In less than five years since it was founded, Israeli startup Innoviz has established itself as a company to be taken seriously in the automotive lidar business. While light detection and ranging (Lidar) sensors were originally thought to be a key component of highly automated driving systems, they are now finding a place in lower level partially automated systems and that is the market Innoviz is targeting with its new InnovizTwo sensor.
Innoviz already has an automotive grade sensor called the InnovizOne that will get its first volume production applications with BMW in 2021. The lidar will be used as part of a level 3 conditionally automated system. Level 4 systems that are designed to operate without any need for human supervision or automation are taking longer to mature than anticipated a few years ago. As a result automakers and suppliers are trying to leverage the technology developed for those systems in L2 and L3 systems in order to get some return on their investment. Guidehouse Insights projects sales of nearly 60 million vehicles globally with L2 or L3 capability and a market for nearly 32 million lidar sensors for these applications.
L3 systems are designed to provide hands-free capabilities that don’t require constant supervision within limited domains. The recently passed UNECE regulations for L3 limit operation to speeds below 60 km/h (37 mph) and on limited access highways. In stop and go traffic, a driver could take their eyes off the road and do something else, but as soon as the speed limit is exceeded, they have to take control.
Mercedes-Benz recently announced that its first L3 system would launch in the new S-class in mid-2021 and the production version of the BMW iNext electric crossover is expected to debut around the same time. Mercedes-Benz hasn’t identified its lidar supplier.
“OEMs are generally willing to pay for level three premium cars up to $1,000 for lidar,” said Omer Keilef, CEO and co-founder of Innoviz. “For level two, the barrier is much lower so they’re talking about $400 to $500.”
Those costs aren’t just for the physical hardware, but also for the supporting software and the costs associated with development and validation. On top of that, a major automaker isn’t going to buy such important components directly from a startup like Innoviz. Automakers want to work with their trusted tier one supplier partners to do the actual manufacturing and integration.
In this case, Magna will be producing the InnovizOne sensors and combining it with the other components that make up the L3 system that BMW will use including the Mobileye EyeQ5-based vision system as well as radars and a compute platform assembled by Aptiv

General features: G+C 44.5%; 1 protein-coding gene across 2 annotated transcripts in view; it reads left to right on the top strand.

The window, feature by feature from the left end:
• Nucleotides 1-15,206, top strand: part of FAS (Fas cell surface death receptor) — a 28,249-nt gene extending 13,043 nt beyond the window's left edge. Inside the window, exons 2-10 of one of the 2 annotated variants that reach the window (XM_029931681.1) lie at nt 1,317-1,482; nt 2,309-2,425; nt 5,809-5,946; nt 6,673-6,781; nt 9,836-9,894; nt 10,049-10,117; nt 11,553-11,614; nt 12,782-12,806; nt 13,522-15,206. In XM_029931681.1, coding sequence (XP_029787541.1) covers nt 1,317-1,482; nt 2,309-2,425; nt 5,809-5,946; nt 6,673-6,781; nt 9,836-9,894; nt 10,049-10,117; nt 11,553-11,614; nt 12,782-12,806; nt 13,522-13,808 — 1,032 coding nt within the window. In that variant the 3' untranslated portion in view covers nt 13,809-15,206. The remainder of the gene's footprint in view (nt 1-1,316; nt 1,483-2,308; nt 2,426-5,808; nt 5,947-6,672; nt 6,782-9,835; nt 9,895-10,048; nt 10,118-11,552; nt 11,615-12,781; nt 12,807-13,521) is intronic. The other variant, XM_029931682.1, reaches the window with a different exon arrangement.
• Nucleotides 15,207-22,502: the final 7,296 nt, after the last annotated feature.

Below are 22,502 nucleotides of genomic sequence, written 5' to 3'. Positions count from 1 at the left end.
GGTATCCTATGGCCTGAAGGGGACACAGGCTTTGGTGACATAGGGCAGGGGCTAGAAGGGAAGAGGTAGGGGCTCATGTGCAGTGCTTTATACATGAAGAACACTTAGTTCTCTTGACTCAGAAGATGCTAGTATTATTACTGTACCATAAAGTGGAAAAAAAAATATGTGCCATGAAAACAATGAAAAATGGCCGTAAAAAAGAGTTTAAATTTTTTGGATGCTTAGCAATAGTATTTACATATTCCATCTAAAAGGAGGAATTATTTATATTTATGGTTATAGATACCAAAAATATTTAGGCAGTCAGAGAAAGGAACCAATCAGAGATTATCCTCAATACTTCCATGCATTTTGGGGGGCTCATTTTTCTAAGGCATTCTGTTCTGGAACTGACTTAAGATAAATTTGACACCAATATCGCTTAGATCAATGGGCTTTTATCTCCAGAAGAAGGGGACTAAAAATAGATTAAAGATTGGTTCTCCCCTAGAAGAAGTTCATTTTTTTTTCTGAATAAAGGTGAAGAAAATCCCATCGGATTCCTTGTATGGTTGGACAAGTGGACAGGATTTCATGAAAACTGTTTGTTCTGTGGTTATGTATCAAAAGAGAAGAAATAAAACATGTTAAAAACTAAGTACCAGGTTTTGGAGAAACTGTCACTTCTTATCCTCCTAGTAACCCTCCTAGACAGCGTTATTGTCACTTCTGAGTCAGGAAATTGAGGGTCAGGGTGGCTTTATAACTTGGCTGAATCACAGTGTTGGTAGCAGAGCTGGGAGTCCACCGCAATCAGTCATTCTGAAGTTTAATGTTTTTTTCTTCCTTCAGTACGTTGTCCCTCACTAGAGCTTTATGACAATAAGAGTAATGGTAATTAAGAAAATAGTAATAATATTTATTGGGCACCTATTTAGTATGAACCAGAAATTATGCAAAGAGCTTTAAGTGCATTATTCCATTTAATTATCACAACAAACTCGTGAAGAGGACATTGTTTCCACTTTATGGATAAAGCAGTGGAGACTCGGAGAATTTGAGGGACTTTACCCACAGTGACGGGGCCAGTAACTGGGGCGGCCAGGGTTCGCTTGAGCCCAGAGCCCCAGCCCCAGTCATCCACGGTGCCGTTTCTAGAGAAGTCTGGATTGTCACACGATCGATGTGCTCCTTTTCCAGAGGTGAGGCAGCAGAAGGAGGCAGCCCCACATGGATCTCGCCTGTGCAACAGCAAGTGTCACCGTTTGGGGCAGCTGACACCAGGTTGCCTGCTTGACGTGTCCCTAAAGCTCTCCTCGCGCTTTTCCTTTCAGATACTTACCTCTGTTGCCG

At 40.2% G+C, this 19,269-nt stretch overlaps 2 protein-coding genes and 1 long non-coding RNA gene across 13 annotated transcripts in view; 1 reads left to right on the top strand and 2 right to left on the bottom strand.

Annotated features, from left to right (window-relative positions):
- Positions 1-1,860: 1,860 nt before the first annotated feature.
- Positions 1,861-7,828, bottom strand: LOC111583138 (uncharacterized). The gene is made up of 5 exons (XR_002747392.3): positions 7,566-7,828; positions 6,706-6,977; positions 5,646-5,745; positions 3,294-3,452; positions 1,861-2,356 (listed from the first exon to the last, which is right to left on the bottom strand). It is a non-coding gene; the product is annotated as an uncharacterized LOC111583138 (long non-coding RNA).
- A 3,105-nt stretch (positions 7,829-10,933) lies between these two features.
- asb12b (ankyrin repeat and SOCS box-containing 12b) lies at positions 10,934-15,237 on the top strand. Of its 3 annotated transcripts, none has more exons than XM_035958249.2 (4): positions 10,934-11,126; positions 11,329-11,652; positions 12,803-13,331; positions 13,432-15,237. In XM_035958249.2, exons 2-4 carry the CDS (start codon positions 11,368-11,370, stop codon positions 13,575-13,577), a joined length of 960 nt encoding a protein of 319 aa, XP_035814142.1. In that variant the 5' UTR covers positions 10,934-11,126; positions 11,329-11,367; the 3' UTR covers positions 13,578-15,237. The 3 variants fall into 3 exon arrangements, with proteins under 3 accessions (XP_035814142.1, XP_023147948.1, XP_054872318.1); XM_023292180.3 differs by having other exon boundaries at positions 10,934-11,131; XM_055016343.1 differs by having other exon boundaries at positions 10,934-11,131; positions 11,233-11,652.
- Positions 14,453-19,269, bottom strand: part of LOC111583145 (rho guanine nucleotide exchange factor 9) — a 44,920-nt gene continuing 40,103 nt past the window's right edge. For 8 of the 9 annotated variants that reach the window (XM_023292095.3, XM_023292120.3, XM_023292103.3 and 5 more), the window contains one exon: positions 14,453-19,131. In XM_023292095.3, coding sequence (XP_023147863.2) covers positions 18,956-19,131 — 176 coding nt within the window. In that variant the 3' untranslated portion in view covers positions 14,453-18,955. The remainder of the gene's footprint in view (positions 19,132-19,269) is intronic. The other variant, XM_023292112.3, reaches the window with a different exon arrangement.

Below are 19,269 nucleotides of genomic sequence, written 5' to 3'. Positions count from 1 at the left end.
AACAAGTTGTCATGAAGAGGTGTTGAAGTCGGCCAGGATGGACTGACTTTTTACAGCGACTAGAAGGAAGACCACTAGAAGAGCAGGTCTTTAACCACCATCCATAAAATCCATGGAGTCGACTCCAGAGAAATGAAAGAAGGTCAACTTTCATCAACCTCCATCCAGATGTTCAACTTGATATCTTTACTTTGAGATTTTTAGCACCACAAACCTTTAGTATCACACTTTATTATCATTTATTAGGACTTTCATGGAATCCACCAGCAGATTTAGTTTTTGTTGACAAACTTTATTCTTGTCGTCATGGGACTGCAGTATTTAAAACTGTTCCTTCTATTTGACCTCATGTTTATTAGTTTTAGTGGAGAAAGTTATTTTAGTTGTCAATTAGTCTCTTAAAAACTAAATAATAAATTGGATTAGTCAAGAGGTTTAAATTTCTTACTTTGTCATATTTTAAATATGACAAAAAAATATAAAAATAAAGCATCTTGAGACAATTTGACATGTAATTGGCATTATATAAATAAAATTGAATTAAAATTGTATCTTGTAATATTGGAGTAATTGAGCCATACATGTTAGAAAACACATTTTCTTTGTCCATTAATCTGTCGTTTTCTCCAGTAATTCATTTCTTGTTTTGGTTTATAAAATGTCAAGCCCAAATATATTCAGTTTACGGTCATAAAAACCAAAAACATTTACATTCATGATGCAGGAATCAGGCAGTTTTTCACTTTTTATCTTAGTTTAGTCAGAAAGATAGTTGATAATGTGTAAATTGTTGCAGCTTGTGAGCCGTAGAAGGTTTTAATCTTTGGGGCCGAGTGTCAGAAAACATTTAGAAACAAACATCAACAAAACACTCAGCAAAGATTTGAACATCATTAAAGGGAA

. Magna or any other tier one supplier is going to expect some margin for the work they have to do so that puts pricing pressure on a company like Innoviz.
Thus once the InnovizOne design was completed, the company went to work on its next-generation design. According to Keilef, this new sensor was designed to have significantly better performance than the InnovizOne for use in L4 robotaxi applications. However, when it became clear that the near term needs were a lower cost sensor to support hands-free L2+ systems similar to GM’s Super Cruise as well as L3 systems, they scaled down the design to retain similar or better performance than the original, but with a cost reduced by 70%.
The key components of a lidar sensor are the control chip, an application specific integrated circuit (ASIC), lasers, beam steering mechanism and photodetector. All but the lasers are Innoviz unique intellectual property. For the InnovizTwo, the same ASIC was retained, but the MEMS mechanism used for beam steering and the detector were completely reworked. They are now claimed to provide better performance than the previous design at much lower cost.
While Kelief didn’t get into specific details of the changes, it can be reasonably assumed that with a reduction from the four lasers used in the InnovizOne, the detector in particular is probably more sensitive than before. If so, it will capture more ambient photons which will in turn need some new software tricks in order to filter out the interference.
Like the InnovizOne, the InnovizTwo sensor has 256 lines of vertical resolution with 0.1 degree angular resolution. The package size is smaller than the current sensor, but no specific dimensions are given. The detection range is expected to be well over 200 m for targets with 10% reflectivity.
Innoviz hasn’t named a tier one manufacturing partner for its new sensor yet. However, it does plan to start delivering samples to customers in the third quarter of 2021 and expects to be ready for volume production applications in the fall of 2023. If Innoviz can deliver on the specs and at the claimed price point, they will have a very compelling product that could allow the addition of lidar to far more vehicles in the next several years.